Have you ever gotten a strange text message on your phone that you don’t recognize? Well, be careful because you don’t have to use a computer to be vulnerable to online scammers. More and more, cell phones and other mobile devices are being targeted with a type of spam that tries to trick people into revealing their information, such as credentials, email addresses, or birthdays.
Many people are somewhat aware of phishing, which occurs when you receive emails appearing to originate from sources or contacts you know or trust, in attempt to lure you into clicking links and entering login credentials. Of course, phishing is a reference to the attackers’ strategy of luring the user with bait, therefor fishing for personal information. In that same sense, we have SMiShing. The “sm” comes from SMS, the protocol used to transmit text messages via cellular devices.
But what exactly is SMiShing you ask? It’s a type of attack phishing in which where scammers send text messages which appear to have been sent by a trusted person, prompting recipients to click on a link or provide credentials by replying. The name is a way of referring to SMS phishing. They can ask a recipient to register for an online service, pay a bill, get lower insurance, ect, then try to sneak a virus onto the users’ device. Some attackers send texts with links that, if clicked, will install keyloggers or redirect to malicious websites designed to steal information, while others trick users into calling numbers that can rack up outrageous charges to their phone bills.
Attackers have access to technology that generates a list of cell phone numbers for a specific area code, then adding in a call carrier’s extension. Finally they generate the last four numbers. Then using a mass text messaging service, the attacker distributes their SMiShing messages.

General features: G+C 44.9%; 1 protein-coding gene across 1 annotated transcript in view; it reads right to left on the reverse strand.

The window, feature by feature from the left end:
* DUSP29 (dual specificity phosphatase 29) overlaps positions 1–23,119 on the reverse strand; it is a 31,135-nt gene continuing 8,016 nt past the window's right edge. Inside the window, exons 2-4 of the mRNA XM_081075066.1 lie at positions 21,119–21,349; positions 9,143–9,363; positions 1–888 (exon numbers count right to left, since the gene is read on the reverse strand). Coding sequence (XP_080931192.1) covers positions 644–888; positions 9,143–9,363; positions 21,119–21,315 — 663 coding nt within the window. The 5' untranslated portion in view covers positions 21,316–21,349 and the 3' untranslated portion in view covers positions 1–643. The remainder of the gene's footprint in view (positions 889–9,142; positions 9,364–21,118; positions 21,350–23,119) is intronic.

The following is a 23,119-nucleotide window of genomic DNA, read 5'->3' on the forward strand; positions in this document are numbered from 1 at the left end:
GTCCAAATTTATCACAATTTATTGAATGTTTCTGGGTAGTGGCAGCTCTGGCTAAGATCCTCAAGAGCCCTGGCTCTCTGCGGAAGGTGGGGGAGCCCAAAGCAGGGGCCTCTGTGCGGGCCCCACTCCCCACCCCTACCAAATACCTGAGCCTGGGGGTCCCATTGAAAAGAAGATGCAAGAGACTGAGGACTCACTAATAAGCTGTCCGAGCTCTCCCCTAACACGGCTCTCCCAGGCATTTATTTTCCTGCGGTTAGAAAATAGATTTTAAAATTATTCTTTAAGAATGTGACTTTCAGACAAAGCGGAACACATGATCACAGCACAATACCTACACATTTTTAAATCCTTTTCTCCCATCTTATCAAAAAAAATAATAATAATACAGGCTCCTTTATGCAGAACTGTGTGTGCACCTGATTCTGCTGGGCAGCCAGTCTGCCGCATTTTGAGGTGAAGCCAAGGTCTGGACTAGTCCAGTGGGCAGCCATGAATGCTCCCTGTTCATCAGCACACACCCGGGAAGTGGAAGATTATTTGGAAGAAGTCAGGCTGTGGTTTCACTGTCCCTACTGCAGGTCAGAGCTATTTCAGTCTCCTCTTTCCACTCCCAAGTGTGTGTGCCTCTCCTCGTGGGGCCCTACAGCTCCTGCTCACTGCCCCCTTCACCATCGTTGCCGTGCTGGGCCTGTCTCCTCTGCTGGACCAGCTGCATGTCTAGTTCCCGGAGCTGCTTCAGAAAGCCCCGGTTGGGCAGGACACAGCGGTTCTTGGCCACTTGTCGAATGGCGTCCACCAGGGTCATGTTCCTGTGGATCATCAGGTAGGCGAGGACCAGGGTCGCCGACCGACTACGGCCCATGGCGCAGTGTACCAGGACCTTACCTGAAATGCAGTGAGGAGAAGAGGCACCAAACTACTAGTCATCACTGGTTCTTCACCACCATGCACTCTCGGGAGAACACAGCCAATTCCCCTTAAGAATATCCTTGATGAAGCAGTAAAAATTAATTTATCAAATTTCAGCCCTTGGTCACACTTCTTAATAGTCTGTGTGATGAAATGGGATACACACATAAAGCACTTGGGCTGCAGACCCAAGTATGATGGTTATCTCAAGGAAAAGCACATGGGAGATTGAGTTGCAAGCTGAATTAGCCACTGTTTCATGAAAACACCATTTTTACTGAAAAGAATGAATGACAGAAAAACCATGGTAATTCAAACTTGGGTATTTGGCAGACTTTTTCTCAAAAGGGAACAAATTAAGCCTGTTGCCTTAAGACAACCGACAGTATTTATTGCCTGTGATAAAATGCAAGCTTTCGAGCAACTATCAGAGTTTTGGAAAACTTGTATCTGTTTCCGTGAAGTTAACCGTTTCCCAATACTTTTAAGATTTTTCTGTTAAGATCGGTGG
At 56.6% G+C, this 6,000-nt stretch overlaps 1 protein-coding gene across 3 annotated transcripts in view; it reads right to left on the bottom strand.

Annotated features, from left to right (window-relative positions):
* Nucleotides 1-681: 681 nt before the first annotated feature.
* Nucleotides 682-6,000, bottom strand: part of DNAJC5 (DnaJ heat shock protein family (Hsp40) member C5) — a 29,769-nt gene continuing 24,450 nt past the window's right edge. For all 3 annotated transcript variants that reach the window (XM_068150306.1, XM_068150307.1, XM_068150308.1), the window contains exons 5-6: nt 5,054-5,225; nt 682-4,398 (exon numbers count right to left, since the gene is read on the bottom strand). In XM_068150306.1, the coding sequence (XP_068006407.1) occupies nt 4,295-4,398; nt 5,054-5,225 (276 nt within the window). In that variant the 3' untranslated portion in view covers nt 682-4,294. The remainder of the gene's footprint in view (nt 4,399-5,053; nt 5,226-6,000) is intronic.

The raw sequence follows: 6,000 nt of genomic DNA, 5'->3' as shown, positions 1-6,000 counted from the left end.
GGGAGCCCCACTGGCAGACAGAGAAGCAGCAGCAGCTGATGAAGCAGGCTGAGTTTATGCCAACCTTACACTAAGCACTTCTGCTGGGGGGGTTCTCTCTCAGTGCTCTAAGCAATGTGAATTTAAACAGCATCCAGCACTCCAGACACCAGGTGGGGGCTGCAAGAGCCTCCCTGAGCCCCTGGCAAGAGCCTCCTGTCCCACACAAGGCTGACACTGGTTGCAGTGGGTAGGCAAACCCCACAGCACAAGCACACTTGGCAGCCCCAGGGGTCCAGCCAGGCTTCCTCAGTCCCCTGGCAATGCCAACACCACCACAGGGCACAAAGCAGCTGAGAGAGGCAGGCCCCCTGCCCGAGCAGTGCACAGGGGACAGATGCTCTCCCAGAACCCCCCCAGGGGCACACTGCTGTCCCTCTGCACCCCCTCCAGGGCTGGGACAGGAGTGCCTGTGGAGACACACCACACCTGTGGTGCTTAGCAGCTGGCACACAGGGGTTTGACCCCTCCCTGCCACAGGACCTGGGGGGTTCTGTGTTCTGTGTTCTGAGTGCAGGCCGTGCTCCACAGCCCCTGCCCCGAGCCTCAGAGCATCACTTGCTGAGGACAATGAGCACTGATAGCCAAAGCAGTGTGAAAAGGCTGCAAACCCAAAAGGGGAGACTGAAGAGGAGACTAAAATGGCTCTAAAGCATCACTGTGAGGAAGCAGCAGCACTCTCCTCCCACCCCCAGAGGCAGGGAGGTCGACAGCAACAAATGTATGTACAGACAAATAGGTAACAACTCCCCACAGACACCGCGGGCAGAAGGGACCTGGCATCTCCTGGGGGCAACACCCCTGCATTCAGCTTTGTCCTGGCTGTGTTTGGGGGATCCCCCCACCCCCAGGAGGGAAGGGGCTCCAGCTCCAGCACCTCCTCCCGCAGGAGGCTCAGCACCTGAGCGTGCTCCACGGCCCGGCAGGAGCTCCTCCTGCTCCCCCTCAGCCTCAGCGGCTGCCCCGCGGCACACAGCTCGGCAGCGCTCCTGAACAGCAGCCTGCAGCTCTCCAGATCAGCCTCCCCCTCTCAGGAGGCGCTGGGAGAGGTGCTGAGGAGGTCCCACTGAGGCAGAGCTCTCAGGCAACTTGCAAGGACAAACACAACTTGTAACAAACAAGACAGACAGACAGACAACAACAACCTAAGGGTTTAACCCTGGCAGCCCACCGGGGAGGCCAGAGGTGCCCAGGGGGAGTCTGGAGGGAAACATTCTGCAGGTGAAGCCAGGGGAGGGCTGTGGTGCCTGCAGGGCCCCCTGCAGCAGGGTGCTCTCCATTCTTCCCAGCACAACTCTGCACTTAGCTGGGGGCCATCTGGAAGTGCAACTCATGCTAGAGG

This attack is effective because we are still conditioned to trust our mobile devices and the text messages we receive. People click on these links thinking they are harmless, or simply click them by accident before reading them. Also, there’s no easy way for us to preview links in a text message like we can when we are viewing an email on a computer.
What can you do to protect yourself and your device from SMiShing?
– Be aware of how this type of scam works. Understanding an attack is always the first step to preventing it.
– Avoid clicking any links within text messages, especially if they are sent from someone you don’t know.
– If you notice the telephone number is in a strange or unexpected format, or if there is any doubt, delete it straight away.
– Don’t respond to any text message requesting your personal information. If it’s a legitimate source, they will contact you another way.
– Consider using a mobile security application that includes SMS (text) filtering as well as anti-theft, antivirus, and web protection.
– Treat your phones with the same level of concern that you would apply to your laptop or PC.
*** This is a Security Bloggers Network syndicated blog from Professionally Evil Insights authored by BJ Savage. Read the original post at: https://blog.secureideas.com/2018/09/still-smishing-you-sms-scams.html